Avoiding overwrought sentimentality and schtick, we will dive into a fast-paced, heightened, and truthfully comedic version of this production. The musical will be played moment-to-moment, as all great comedy must. Pauses will be earned, and heartfelt moments will be born out discovery. This musical waits for no man – we will have to stay on our toes to keep up!

I look forward to working on this show with our team. I have loved this musical since I was in college (Side note: I auditioned but did not get cast). I did summer stock theatre in Vermont right after that and, lo and behold, they did that production and I was cast in the ensemble. I loved every minute of it! There’s an energy around this show that is irresistible. I hope you’ll feel as entranced as I did. Directing this show has been a long dream of mine — thank you for making this happen. I’d write you each a love letter if I could.

Beki Baker, Director

What a Wild Year

I just completed my third year as Chair of Lipscomb University’s Department of Theatre — whew! We made it! It was a very full year. I produce every show in our season, and this year included The 39 Steps, Beauty and the Beast, Peter and the Starcatcher, Elevate: Still I Rise (dance concert), and an all-female Richard II, co-produced with the Nashville Shakespeare Festival. I also had the pleasure of performing one of my favorite roles, Northumberland, in Richard II. It’s been a full year, for sure!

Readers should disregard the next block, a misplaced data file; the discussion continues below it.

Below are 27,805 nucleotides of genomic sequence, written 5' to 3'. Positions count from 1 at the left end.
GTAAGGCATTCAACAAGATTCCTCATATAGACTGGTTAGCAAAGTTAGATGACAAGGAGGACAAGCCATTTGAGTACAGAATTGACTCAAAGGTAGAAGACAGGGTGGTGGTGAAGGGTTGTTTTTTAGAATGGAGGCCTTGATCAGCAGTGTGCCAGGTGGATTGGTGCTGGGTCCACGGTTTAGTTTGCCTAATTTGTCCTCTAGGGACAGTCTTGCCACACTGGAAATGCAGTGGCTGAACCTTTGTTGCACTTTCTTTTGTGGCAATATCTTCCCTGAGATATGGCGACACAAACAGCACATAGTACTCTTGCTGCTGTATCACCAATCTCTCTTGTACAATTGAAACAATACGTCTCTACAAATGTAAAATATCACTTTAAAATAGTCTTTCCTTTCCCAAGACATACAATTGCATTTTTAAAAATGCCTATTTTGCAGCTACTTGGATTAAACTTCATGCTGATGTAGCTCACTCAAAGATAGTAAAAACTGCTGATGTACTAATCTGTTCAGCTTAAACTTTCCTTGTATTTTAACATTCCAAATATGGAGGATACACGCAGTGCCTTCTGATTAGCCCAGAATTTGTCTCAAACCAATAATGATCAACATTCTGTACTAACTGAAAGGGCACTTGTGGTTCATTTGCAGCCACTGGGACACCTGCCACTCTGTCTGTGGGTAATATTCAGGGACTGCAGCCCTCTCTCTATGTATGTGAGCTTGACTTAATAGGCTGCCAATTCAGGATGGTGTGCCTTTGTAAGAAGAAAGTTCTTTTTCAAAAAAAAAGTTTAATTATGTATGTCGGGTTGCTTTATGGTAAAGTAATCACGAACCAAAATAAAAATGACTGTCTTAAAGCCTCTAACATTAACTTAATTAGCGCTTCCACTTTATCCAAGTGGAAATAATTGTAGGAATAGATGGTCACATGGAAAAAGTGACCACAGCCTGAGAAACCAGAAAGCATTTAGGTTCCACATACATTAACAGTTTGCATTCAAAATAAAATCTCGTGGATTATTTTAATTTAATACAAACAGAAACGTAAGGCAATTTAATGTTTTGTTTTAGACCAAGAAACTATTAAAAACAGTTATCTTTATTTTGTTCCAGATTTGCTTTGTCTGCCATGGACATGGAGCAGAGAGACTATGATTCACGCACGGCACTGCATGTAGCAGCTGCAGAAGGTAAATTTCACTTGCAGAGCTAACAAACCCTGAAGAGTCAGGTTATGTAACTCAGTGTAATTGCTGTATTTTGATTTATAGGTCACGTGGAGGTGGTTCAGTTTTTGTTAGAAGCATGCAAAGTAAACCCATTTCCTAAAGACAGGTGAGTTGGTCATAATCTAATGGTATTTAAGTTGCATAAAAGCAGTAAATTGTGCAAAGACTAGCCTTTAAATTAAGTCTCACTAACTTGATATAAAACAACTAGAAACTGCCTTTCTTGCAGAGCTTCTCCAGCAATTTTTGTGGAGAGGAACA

My first year as Chair was all about listening. Really, all three years have been about that. Listening to faculty, listening to students, listening to the dean, listening to the patrons, listening to Nashville theatre, and listening to God. I’ve also been listening to the machine of the university and department. I hope to soon function like a well-oiled machine, because I believe that creativity flourishes in well-structured environments. That’s not to say it can’t flourish under less-than-ideal circumstances; this is often the case in theatre, and we all push through to find the sweet spot. But what if we didn’t have to “push through” so much? What if we had enough structure and support to really spread our wings and fly?